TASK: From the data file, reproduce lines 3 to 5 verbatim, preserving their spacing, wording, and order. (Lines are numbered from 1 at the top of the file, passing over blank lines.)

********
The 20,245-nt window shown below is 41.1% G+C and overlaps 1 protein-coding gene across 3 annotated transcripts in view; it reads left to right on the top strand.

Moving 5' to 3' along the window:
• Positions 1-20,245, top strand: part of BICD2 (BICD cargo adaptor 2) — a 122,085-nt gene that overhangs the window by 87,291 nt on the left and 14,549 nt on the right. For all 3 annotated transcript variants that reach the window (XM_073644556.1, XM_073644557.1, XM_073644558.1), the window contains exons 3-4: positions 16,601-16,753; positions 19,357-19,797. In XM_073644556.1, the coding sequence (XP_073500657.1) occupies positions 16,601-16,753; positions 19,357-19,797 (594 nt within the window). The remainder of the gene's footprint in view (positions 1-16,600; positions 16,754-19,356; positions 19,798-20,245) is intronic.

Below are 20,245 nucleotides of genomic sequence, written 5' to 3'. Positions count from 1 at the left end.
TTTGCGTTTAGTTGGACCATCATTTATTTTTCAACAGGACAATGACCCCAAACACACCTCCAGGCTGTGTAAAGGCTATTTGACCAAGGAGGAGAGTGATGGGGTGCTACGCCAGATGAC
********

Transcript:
• Positions 1-20,245, top strand: part of BICD2 (BICD cargo adaptor 2) — a 122,085-nt gene that overhangs the window by 87,291 nt on the left and 14,549 nt on the right. For all 3 annotated transcript variants that reach the window (XM_073644556.1, XM_073644557.1, XM_073644558.1), the window contains exons 3-4: positions 16,601-16,753; positions 19,357-19,797. In XM_073644556.1, the coding sequence (XP_073500657.1) occupies positions 16,601-16,753; positions 19,357-19,797 (594 nt within the window). The remainder of the gene's footprint in view (positions 1-16,600; positions 16,754-19,356; positions 19,798-20,245) is intronic.

Below are 20,245 nucleotides of genomic sequence, written 5' to 3'. Positions count from 1 at the left end.
TTTGCGTTTAGTTGGACCATCATTTATTTTTCAACAGGACAATGACCCCAAACACACCTCCAGGCTGTGTAAAGGCTATTTGACCAAGGAGGAGAGTGATGGGGTGCTACGCCAGATGAC